Orienting movements performed by the mouse are also being investigated. Mice exposed to crickets exhibit robust prey capture behavior and this behavior relies on vision (Hoy et al., 2016). While it has not yet been confirmed that the SC has a role in prey capture behavior in the mouse, undercutting the SC in the hamster impaired the pursuit of crickets (Finlay et al., 1980). Similarly, the SC has been shown to be involved in prey capture in other vertebrates (Ewert, 1974; Semmelhack et al., 2014).

The SC as a Model System for Sensorimotor Transformation

The SC processes both aversive and appetitive visual stimuli, generating motor output responses related to avoidance and orientation, but the exact contributions of different retinal ganglion cell types to these visual motor transformations are not yet understood.

It has been suggested that one type of OFF ganglion cell in the retina is approach sensitive, as it responds to expanding, but not receding, black spots (Münch et al., 2009). Another population of ganglion cells, characterized as having the smallest and densest receptive fields, is thought to serve as an alarm neuron for overhead predators (Zhang Y. et al., 2012). How these approach or alarm retinal signals are processed by the sSC circuitry and transmitted to downstream premotor areas remains unknown.

Interestingly, stimulating the medial SC evokes avoidance or defense reactions in rodents, whereas stimulating the lateral SC elicits orienting or approach responses (Sahibzada et al., 1986; Dean et al., 1988). Because the medial and lateral SCs analyze the upper and lower visual field, respectively, these findings echo the behavioral observations that looming stimuli evoke escape/freeze behaviors only when presented from above.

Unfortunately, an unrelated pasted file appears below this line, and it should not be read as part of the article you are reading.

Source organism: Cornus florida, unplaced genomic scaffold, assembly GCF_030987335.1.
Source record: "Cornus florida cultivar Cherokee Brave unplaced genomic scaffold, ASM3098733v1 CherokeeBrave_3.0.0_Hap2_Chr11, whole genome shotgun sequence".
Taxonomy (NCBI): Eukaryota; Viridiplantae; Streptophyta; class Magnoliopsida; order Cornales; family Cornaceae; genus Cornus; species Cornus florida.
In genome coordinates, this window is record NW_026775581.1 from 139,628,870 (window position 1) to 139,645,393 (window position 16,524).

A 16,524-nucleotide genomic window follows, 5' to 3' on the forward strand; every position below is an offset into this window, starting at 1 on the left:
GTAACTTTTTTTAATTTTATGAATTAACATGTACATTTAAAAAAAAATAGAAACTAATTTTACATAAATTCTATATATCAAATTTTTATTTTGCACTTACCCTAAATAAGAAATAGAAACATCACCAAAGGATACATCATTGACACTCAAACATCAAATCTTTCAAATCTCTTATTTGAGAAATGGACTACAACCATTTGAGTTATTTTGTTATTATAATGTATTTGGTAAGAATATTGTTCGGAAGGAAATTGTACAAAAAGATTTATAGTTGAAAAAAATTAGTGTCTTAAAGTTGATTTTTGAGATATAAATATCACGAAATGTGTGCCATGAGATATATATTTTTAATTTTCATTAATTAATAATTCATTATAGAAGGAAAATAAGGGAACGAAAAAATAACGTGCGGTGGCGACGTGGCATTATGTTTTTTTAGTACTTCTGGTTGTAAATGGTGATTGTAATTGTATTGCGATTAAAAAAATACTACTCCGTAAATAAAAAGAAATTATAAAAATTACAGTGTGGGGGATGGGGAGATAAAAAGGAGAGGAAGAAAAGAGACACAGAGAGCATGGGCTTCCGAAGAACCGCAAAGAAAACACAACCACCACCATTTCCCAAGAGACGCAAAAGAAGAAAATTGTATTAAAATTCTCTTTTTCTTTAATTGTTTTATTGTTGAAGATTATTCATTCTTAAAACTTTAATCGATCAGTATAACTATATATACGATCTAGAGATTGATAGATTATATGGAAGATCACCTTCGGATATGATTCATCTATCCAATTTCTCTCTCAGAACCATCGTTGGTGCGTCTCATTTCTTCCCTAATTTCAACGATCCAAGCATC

Neurons in the sSC project to the intermediate (iSC) and deep layers (dSC) of the SC (Mooney et al., 1988a). Projections from deeper layers to the nuclei of the brainstem can be either contralateral (from the lateral regions of the SC) or ipsilateral (from medial regions; Bickford and Hall, 1989). Consequently, contralateral projections tend to mediate orienting behaviors, while ipsilateral projections tend to mediate avoidance behaviors (Redgrave et al., 1996a,b; Comoli et al., 2012). In line with these findings, stimulating the cuneiform nucleus (Cn) and the parabigeminal nucleus (PbG), two of the main targets of ipsilateral descending projections (Redgrave et al., 1987), evokes escape/freezing behaviors in rodents (Parker and Sinnamon, 1983; Mitchell et al., 1988; Shang et al., 2015; Caggiano et al., 2018). Furthermore, the Cn receives projections from the medial part of the SC, a region representing the upper visual field (Westby et al., 1990). Future research should examine how distinct dSC output cells collect information from retinal ganglion cell types via sSC neurons to extract salient features from the visual scene (Figure 1).

FIGURE 1